GOP rules primaries
By LOUIE BROGDON
The Brunswick News
At the close of qualifying Friday for the July 31 party primaries and nonpartisan elections, Republicans continue to dominate politics in Brunswick and the Golden Isles.
Democrats qualified three candidates from Wednesday until noon Friday, when qualifying closed. But Republicans put up 29 candidates -- meaning 13 local contests will be settled at the primary, unless independent candidates qualify after the primaries, between July 30 and noon Aug. 3, for the general election.
Business owner Gary Cook joined insurance agent Allen Booker Friday as a Democratic candidate for the Glynn County Commission District 5 seat. Incumbent Democrat Jerome Clark is not seeking re-election.
Cook or Booker will in November face one of three Republicans challenging for the seat -- Anna Hall, a Jekyll Island Authority communications specialist, Robbie Tucker, a business owner, or Tashawnta Wells, a Habitat for Humanity employee.
Glynn County Board of Education District 5 incumbent Venus Holmes is unopposed as a Democrat, but she will face unopposed Republican Darylynne "Dee" Rogers in November.
Audrey Stewart, chair of the Glynn County Democratic Party, says she was disappointed that more Democratic candidates didn't decide to run for offices. She said some possibly were hindered by professional commitments.
"We had a number of candidates who could have qualified, but some work for federal agencies, or their companies' personnel departments said it would not be a good idea to run for political office," Stewart said.
The Democratic chair could not explain why many Democratic voters in Glynn County shifted their allegiance in the late 1990s, but she said money had something to do with it.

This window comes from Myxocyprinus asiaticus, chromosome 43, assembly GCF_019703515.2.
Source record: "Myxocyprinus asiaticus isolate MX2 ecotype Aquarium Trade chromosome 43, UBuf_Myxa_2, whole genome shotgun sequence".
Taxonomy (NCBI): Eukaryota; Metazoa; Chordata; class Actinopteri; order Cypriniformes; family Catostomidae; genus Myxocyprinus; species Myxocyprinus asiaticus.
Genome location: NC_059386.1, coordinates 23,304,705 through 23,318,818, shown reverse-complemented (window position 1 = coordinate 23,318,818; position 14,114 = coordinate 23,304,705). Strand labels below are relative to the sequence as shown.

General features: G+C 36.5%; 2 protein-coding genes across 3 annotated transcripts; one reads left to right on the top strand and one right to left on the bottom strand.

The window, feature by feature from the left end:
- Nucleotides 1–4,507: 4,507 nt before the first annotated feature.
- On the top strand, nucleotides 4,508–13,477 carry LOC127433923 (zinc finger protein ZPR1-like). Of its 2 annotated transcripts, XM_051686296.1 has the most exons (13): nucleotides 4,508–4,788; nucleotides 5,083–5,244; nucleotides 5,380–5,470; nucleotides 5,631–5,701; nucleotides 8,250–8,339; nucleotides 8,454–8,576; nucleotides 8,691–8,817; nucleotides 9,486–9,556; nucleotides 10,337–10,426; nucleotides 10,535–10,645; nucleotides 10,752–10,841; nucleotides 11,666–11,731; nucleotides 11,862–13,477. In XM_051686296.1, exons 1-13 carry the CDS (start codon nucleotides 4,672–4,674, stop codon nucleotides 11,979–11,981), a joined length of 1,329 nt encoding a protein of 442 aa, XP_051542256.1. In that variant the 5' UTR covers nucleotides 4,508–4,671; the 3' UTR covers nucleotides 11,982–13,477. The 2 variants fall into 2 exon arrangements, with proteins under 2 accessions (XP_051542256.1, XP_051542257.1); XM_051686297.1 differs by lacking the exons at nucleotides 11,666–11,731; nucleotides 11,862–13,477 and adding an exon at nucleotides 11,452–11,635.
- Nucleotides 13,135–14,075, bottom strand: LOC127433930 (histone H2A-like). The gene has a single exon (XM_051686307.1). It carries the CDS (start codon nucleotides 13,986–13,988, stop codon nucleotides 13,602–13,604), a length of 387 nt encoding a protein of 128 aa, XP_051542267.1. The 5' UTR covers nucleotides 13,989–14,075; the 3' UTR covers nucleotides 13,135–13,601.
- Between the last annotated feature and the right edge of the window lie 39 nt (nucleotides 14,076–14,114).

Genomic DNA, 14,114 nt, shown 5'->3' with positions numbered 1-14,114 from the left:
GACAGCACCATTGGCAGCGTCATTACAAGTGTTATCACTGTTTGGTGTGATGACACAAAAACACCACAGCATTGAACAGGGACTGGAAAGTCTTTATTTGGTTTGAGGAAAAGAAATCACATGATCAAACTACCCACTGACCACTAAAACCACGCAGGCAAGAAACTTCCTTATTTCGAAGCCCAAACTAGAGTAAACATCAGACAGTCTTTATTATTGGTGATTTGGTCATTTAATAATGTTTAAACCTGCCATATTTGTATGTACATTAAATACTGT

When Stewart challenged State Rep. Alex Atwood, R-St. Simons Island, who is running unopposed as of Friday, she said beating Republicans in fundraising seemed an up hill battle.
Stewart said she was heartened to see two Democrats stepping up to challenge incumbent U.S. Rep. Jack Kingston, R-1.
Retired St. Simons Island businessman Nathan Russo will face Savannah business owner Lesli Rae Messinger in a Democratic primary for the opportunity to try to deny Kingston an 11th term.
Ron Sadowski, chair of the Glynn County Republican Party, says he is not surprised by the local Grand Old Party's turnout of candidates, compared to the Democrats' showing. He said he knows why residents changed their political colors.
"It's because we're right and they're wrong," Sadowski said. "This was a Democratic community when the Democrats were conservative, but as liberalism crept in, they left the party."
Sadowski says the people and ideals of Glynn County haven't changed. It is only their political affiliation that shifted, he said.
The seven Republican vs. Republican primary races don't bother Sadowski. In fact, he wished more Republicans had become candidates.
"The party's philosophy for this primary season was to have competitive races. I wanted two (Republican) candidates for each office, so people had a choice," Sadowski said. "The party's goal is for someone who has an 'R' next to their name, that they are the best candidate -- not the only candidate."
One of those GOP dominated primaries brought former Republican gubernatorial candidate Jeff Chapman back to politics.
Chapman is challenging Brunswick architect John Tuten for the House District 167 seat that was vacated by Roger Lane, who left his seat this month and donned a Glynn County Superior Court Judge's robe as Gov. Nathan Deal's appointment. Chapman previously held the state Senate seat now filled by state Sen. William Ligon, R-Waverly, who is unopposed in the primary and has no Democratic challenger in November.